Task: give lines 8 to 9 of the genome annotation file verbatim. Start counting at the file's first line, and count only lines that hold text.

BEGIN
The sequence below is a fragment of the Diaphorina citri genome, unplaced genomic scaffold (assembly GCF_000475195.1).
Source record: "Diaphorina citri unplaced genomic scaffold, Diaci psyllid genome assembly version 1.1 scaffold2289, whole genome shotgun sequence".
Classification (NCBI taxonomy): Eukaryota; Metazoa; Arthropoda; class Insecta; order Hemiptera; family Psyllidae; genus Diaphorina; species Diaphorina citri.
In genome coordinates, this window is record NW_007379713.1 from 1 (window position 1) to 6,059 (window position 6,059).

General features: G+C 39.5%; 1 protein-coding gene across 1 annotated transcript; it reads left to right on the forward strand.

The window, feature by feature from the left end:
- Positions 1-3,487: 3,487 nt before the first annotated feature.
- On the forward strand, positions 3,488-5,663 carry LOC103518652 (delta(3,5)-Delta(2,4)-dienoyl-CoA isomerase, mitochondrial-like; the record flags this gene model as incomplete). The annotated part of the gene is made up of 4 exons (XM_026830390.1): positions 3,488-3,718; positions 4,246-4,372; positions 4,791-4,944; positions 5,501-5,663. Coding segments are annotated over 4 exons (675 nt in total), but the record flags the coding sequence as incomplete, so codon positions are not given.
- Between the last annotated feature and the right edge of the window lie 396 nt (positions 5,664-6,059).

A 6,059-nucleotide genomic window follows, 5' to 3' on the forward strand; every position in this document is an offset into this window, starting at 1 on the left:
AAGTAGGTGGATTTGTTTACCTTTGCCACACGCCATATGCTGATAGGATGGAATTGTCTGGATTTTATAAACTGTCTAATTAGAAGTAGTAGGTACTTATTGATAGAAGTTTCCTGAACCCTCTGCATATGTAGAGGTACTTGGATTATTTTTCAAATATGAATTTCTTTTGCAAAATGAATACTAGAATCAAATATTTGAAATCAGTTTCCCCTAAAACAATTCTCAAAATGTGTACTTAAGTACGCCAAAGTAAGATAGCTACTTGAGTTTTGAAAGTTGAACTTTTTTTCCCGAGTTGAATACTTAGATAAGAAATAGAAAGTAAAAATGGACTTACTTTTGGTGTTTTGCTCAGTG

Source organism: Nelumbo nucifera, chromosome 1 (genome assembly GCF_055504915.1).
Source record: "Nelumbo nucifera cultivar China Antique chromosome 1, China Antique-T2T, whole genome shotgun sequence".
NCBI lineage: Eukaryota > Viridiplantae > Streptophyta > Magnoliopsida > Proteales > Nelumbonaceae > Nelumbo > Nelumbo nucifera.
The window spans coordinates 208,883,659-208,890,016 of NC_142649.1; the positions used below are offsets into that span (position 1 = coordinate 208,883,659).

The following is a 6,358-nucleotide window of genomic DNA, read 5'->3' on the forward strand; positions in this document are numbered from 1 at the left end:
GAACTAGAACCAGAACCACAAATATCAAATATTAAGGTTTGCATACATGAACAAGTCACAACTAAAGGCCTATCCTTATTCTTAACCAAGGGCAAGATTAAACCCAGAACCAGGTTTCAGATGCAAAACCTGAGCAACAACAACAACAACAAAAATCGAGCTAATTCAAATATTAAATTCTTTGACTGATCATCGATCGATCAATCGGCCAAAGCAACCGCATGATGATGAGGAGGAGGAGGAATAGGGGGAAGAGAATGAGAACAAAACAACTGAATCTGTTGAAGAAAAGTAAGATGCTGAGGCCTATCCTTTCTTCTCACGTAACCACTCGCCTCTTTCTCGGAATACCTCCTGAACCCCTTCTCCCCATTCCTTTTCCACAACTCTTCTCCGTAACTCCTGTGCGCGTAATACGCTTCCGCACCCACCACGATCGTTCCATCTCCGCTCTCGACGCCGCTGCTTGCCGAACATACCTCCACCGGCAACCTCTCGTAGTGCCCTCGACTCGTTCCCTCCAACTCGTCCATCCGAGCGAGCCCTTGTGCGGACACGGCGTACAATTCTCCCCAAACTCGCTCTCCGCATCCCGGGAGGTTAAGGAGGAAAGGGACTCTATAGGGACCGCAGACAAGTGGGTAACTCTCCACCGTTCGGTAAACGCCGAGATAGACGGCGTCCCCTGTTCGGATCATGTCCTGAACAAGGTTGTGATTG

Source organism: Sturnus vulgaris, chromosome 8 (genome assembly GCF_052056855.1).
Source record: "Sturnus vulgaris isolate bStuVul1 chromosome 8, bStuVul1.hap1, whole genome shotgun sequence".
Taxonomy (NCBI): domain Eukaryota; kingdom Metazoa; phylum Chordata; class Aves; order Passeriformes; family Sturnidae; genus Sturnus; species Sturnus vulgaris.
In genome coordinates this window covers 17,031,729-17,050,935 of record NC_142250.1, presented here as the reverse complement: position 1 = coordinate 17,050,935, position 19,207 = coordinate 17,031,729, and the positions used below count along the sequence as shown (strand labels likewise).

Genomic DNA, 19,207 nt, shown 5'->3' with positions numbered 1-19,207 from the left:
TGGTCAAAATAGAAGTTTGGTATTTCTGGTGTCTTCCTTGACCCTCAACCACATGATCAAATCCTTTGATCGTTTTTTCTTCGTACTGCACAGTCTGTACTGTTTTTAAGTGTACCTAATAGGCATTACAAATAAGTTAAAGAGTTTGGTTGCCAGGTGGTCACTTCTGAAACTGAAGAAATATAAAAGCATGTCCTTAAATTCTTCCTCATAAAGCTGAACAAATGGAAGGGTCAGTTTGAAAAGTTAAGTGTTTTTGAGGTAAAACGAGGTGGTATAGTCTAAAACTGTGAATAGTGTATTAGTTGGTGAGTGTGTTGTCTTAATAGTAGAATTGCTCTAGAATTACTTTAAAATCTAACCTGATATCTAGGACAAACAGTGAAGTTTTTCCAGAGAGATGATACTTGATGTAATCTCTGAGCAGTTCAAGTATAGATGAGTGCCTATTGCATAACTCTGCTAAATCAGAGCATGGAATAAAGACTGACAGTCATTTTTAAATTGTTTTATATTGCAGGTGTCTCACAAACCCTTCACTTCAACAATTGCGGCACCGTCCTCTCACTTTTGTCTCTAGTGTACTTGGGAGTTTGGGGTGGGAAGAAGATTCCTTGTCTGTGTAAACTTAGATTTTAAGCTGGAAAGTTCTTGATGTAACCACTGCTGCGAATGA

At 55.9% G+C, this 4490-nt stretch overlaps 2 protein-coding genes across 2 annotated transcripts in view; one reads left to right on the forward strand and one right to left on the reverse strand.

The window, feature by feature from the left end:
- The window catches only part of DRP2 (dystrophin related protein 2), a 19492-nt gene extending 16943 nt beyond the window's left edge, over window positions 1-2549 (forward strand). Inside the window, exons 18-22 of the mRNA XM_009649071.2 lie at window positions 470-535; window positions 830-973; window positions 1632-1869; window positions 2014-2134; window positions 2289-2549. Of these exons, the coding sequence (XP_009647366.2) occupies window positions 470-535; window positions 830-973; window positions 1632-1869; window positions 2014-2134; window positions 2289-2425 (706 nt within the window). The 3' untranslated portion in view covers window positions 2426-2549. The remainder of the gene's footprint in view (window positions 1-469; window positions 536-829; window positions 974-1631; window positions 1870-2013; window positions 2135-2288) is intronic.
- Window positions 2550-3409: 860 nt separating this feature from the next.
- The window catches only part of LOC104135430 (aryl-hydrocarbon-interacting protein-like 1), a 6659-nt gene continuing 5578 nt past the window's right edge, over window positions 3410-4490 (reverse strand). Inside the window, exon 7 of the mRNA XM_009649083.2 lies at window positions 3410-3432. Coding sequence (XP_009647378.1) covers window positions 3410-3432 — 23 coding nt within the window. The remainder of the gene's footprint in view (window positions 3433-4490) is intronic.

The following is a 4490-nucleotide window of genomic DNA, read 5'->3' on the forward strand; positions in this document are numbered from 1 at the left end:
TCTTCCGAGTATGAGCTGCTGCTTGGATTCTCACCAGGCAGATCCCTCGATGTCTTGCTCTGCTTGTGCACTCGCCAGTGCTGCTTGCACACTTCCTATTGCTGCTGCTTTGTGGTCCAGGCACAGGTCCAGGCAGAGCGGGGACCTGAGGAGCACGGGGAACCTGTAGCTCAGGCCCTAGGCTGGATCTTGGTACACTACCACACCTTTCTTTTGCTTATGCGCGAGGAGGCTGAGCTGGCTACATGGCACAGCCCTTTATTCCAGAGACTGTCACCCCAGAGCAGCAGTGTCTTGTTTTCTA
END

- On the forward strand, positions 3,488-5,663 carry LOC103518652 (delta(3,5)-Delta(2,4)-dienoyl-CoA isomerase, mitochondrial-like; the record flags this gene model as incomplete). The annotated part of the gene is made up of 4 exons (XM_026830390.1): positions 3,488-3,718; positions 4,246-4,372; positions 4,791-4,944; positions 5,501-5,663. Coding segments are annotated over 4 exons (675 nt in total), but the record flags the coding sequence as incomplete, so codon positions are not given.
- Between the last annotated feature and the right edge of the window lie 396 nt (positions 5,664-6,059).